What do I do if my employer has not been giving breaks or lunches?

Currently I work 7 hour shifts, I know i get a 10 and a 30 but due to my job I am driving from place to place in the work day. I am not alotted enough time to get done everything so I’m forced to not take a lunch or a 10. Previously I worked for the same company in a different position. Working 5-6 hour shifts and was advised to work through my breaks to get done on time. Do I have any legal standing for a case? What steps should I take in order to come to a resolution?

Asked on May 31, 2016 under Employment Labor Law, California

Answers:

M.D., Member, California and New York Bar / FreeAdvice Contributing Attorney

Answered 4 years ago | Contributor

In CA, most workers must be receive “penalty pay” for any missed breaks or meals. If they miss one or both rest breaks, they must be paid 1 hour penalty pay. They can be paid up to 2 hours penalty pay for their work day (1 hour for a missed meal break, 1 hour for missed rest break/s). Penalty pay is not counted towards overtime. At this point, you can file a claim with the the Department of Industrial Relations and/or consult directly with a local attorney.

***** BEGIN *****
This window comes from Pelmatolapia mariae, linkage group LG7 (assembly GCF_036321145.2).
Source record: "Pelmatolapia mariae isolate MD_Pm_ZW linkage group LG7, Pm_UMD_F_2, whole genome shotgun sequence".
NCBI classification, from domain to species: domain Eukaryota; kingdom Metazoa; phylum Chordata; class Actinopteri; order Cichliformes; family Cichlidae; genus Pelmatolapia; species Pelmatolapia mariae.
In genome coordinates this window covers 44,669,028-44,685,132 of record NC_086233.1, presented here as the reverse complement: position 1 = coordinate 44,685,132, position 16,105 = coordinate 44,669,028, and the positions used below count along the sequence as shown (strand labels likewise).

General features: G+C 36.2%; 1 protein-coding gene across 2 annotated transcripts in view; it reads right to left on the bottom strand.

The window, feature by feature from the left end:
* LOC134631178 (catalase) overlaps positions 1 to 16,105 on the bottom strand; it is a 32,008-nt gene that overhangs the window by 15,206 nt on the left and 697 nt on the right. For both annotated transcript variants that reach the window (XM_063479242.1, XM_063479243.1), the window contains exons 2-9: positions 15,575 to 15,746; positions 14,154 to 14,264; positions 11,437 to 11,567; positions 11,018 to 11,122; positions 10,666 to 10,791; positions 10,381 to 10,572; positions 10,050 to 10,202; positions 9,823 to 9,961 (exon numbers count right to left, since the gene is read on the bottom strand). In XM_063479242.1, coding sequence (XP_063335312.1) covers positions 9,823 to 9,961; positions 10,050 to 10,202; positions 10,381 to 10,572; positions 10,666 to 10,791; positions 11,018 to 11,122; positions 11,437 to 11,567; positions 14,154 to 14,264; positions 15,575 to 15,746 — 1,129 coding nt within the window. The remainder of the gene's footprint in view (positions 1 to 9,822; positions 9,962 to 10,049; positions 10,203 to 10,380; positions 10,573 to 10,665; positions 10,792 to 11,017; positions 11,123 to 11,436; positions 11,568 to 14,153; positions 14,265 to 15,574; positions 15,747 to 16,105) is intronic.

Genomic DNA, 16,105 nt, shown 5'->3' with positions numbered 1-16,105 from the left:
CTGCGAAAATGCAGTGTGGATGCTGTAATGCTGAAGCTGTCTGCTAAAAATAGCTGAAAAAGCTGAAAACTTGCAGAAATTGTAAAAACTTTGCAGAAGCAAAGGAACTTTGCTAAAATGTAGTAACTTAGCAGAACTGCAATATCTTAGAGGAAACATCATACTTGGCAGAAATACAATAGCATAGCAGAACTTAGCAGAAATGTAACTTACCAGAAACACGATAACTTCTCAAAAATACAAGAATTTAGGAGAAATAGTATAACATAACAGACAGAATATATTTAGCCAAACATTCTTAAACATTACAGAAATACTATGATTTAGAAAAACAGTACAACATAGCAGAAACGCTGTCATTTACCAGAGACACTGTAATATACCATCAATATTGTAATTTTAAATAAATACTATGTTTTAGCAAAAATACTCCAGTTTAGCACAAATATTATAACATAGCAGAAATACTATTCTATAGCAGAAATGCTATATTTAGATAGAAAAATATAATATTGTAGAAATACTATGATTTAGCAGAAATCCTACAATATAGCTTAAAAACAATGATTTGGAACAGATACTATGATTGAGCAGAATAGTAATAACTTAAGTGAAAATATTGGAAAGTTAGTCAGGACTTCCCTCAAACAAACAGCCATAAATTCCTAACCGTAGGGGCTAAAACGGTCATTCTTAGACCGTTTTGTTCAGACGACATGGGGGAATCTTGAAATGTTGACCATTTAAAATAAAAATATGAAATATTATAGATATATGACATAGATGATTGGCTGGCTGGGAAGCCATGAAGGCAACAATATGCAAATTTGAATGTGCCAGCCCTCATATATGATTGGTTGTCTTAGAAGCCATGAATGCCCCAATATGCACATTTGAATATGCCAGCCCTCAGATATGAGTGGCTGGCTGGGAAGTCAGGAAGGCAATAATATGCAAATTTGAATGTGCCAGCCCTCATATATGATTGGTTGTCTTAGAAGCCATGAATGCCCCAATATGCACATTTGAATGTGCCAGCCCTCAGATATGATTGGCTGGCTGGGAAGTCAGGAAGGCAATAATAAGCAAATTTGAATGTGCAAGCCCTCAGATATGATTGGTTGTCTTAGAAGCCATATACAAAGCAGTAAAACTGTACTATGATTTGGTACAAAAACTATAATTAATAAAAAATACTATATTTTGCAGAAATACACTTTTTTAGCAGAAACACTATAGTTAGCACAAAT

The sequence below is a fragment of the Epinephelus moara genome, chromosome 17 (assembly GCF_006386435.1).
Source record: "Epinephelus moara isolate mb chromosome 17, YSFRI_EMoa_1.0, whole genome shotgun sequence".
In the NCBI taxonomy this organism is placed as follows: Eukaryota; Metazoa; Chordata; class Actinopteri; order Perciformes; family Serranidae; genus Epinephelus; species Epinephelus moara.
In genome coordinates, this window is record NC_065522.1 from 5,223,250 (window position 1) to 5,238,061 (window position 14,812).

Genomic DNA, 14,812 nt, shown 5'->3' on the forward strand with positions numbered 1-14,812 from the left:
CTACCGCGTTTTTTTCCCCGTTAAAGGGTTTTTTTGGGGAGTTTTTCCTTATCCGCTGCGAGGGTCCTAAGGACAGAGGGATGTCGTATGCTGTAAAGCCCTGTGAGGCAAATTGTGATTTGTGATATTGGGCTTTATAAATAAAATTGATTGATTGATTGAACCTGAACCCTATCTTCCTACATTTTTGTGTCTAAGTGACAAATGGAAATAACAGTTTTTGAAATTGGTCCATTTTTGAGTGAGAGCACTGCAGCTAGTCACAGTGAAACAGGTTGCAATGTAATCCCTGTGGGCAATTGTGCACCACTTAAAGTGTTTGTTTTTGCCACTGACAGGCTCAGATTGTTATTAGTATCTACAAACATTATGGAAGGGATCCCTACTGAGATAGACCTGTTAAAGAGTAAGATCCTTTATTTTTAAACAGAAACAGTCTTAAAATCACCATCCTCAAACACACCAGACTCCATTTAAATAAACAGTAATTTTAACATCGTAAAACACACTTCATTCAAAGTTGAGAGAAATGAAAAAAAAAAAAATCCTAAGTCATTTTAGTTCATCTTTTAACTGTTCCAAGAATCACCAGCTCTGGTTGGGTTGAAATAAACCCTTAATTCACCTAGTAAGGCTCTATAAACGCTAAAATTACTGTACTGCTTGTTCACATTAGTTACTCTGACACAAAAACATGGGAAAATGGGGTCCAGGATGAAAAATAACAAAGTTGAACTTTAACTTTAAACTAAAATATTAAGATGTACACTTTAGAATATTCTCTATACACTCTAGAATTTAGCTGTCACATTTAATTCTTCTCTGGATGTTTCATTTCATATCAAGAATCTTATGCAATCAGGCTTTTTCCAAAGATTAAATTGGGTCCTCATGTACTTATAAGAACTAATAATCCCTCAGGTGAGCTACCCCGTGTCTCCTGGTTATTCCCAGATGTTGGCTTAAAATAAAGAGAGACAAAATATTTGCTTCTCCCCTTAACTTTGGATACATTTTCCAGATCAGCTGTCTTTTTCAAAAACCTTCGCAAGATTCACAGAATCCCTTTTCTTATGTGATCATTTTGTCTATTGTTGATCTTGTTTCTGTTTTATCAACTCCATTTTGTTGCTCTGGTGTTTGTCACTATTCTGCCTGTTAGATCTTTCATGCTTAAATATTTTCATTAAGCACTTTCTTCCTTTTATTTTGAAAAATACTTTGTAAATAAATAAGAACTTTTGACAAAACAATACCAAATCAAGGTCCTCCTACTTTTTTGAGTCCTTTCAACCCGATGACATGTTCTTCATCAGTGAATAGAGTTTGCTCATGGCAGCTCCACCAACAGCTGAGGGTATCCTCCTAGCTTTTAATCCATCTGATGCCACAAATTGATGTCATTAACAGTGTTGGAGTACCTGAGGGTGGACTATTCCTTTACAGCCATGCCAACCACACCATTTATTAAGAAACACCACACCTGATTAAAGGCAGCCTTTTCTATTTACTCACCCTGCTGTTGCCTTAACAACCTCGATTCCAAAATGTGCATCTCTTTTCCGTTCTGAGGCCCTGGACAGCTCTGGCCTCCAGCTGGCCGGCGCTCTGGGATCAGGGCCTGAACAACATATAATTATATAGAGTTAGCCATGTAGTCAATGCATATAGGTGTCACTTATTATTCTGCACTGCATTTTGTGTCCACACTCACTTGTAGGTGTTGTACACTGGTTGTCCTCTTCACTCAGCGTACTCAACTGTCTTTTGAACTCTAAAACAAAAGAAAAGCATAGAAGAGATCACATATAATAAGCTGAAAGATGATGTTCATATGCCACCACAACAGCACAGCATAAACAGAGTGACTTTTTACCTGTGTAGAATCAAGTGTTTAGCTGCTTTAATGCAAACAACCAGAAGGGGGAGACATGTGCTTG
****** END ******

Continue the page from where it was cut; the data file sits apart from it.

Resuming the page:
IMPORTANT NOTICE: The Answer(s) provided above are for general information only. The attorney providing the answer was not serving as the attorney for the person submitting the question or in any attorney-client relationship with such person. Laws may vary from state to state, and sometimes change. Tiny variations in the facts, or a fact not set forth in a question, often can change a legal outcome or an attorney's conclusion. Although AttorneyPages.com has verified the attorney was admitted to practice law in at least one jurisdiction, he or she may not be authorized to practice law in the jurisdiction referred to in the question, nor is he or she necessarily experienced in the area of the law involved. Unlike the information in the Answer(s) above, upon which you should NOT rely, for personal advice you can rely upon we suggest you retain an attorney to represent you.